I don’t know how I stumbled on Abe Books last week, but I almost wish I hadn’t. The site connects users with independent booksellers around the world, with the emphasis on those specialising in the rare, out of print and hard to find.
It has many, many temptations. Thus far, I’ve managed to restrict myself to two books that I’ve wanted for years.
I first saw a battered edition of T. S. Eliot’s The Waste Land - A Facsimile & Transcript of the Original Drafts Including The Annotations of Ezra Pound at school. One of my two English teachers in the Sixth Form, Mr. F., was of the sort who had obviously watched Dead Poets Society one too many times, and fancied himself as an inspirational, groovy teacher. At the time we thought him a terrible embarrassment, but in retrospect he did a pretty decent job of turning a bunch of stoned schoolboys on to Modernist poetry, Joyce, Beckett, Ionesco and Pinter. Martin Esslin’s Theatre of the Absurd is the only textbook I remember referring to, and I still don’t understand how the syllabus slipped past the Head of Department in a distinctly old-fashioned school.
Anyway, the self-appointed grandstanding super-hip teach, Mr. F., produced his annotated copy of The Waste Land with such a flourish that I believed his claims of its impossible rarity and great value, which - aside from the fact that it is a riveting look at a collaborative process that turned an unweildy epic into a dense, beautiful poem - made me really want a copy, while assuming that it would be forever out of reach. A quick search on Abe Books, and I am in touch with Francis Edwards of Haye-on-Wye, antiquarian booksellers since 1855, who have a First Edition. For £30. And now I have it, after a dozen years.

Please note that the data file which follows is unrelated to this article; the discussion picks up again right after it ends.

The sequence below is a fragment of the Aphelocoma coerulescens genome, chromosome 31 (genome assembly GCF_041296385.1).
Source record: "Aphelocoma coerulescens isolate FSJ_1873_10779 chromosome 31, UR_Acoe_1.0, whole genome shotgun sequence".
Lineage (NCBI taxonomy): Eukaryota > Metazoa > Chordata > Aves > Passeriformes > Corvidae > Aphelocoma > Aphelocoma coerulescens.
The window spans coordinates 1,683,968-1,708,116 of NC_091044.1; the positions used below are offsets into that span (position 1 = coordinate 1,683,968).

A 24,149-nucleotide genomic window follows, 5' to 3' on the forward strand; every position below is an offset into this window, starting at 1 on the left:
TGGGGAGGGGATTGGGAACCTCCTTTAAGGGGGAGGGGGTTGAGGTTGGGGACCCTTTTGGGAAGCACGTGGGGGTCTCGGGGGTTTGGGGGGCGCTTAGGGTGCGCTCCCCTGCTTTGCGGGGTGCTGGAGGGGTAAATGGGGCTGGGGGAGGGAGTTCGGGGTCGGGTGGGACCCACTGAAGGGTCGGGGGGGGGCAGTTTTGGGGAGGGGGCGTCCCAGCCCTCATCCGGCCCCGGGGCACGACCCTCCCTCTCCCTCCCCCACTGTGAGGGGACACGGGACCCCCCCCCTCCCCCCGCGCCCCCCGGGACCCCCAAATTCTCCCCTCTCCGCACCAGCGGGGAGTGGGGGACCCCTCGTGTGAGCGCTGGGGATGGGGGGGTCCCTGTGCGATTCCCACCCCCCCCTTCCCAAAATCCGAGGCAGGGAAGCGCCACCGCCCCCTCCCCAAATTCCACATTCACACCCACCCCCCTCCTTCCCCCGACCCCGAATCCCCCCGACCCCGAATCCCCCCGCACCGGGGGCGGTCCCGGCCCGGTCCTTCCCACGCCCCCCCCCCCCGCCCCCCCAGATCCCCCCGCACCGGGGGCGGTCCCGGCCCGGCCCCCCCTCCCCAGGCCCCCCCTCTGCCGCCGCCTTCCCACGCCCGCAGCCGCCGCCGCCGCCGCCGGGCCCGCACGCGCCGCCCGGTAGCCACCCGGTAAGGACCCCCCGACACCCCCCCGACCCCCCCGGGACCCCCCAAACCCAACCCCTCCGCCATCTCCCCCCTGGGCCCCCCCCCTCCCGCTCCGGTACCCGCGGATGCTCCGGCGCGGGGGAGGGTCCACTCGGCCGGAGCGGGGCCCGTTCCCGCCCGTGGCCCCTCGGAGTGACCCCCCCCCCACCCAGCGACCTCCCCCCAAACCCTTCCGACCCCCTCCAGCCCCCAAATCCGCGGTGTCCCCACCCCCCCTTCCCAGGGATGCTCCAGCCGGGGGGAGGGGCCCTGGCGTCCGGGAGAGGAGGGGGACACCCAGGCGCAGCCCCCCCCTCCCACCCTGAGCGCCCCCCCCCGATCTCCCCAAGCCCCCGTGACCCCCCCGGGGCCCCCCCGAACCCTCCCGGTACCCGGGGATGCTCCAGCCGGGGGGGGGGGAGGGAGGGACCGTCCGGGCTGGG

The second book is a little less exciting, and one I should really have bought years ago: Contemporary Artists, the weighty reference tome edited by Colin Naylor and Genesis P. Orridge. It has biographies, brief essays and statements on everyone from Abakanowicz, Magdalena to Zox, Larry. Essential stuff, to the extent that I’m beginning to think lustful thoughts about the 2nd and 3rd editions.
If you haven’t seen Abe Books before, my apologies for linking to it. It’s my most dangerous discovery on the web since I stumbled on that weird site where everything is for sale. It might not be as good as trawling a real bookshop and getting dust up your nose, but the arcane argot of booksellers - can that really be a VG 1st Ed. thus. 4to d/w? And with dec cl binding? - just about makes up for the lack of tactile browsing.
See also: Dotcom chapter of success, a Guardian piece on the site.